‘Although I only started my course in Wageningen recently, I already feel that everything is well arranged for me. All the teachers were informed in advance and did their best to cater for me. One teacher asked in the first class if I could tell my classmates a bit about my guide dog Owen, so they would know how to treat him. I had never been asked that before. I’ve got a programme on my computer which reads out a digital text. That enables me to read my course books, but then I do have to ask for the book at least 10 weeks in advance. That was quite a problem at the start, since teachers hadn’t decided yet which book they wanted to use, or which edition. After some effort, good arrangements have been made for me to take exams too. I am allowed to sit in the teachers’ rooms with an invigilator. Because I am not allowed to use the internet, I get the exams on a memory stick. Fortunately I have a good relationship with the study advisor, which makes the studying easier too. I still live in Nijmegen because my friends and my sporting life are there. In terms of accommodation, I also need to be able to walk Owen. One problem for me is that a lot of the buildings where my programme is taught are not on the campus. That makes it difficult to navigate, both for me and for Owen, especially as the buildings often have several exits, so I get disorientated. And we have classes in many different rooms and buildings, so Owen gets the routes mixed up and gets confused. For example: When I have to go to Axis for a class, Owen sometimes wants to take me to Radix, because I sometimes have to be there too. So for the time being someone has to come with me to lead me to the right building – just until I’ve learned the way, hopefully. On the other hand, it is an advantage that the campus here is so green, so it is easy to walk Owen.’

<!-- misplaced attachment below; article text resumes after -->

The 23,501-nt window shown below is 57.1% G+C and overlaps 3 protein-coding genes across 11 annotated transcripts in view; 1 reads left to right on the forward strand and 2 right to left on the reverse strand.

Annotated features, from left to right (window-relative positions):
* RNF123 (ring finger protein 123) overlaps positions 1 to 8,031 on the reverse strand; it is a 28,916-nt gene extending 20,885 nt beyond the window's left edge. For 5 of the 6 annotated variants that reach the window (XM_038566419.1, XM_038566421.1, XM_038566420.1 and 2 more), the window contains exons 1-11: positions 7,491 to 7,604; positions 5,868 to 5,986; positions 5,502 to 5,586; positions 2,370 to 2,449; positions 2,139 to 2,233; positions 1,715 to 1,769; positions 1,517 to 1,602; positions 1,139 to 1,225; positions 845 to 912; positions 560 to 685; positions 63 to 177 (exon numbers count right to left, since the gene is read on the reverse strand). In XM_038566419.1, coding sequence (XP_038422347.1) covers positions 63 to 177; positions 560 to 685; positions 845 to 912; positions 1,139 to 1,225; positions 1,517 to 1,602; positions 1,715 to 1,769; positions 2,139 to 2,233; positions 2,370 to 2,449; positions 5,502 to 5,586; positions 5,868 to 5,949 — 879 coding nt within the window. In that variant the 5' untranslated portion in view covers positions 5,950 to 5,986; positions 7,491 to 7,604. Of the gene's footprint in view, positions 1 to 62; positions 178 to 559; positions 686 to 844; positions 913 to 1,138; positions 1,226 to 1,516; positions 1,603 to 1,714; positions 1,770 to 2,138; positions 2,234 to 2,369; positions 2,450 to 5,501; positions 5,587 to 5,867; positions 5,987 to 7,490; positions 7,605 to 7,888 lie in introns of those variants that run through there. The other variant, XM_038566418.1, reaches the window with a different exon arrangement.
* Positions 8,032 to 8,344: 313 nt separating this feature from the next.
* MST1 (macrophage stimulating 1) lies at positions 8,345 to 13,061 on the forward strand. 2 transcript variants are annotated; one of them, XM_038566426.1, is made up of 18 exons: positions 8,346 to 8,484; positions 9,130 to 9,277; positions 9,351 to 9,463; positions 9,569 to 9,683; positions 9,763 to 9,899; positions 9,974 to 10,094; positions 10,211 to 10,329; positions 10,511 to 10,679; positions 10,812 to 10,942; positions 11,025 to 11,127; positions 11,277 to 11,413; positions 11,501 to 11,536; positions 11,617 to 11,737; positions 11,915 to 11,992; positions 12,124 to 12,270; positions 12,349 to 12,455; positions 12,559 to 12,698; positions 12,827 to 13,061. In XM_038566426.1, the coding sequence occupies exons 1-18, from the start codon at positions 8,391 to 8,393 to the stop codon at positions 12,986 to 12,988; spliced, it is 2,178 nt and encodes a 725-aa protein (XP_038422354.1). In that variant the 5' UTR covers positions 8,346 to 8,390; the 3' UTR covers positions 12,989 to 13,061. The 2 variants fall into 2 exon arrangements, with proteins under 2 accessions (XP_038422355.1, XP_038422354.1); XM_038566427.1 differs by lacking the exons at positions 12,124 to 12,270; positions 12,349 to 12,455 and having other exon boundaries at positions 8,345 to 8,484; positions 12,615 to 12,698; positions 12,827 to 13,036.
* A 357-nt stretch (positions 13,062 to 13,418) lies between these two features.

Who? Quintin van Zuijlen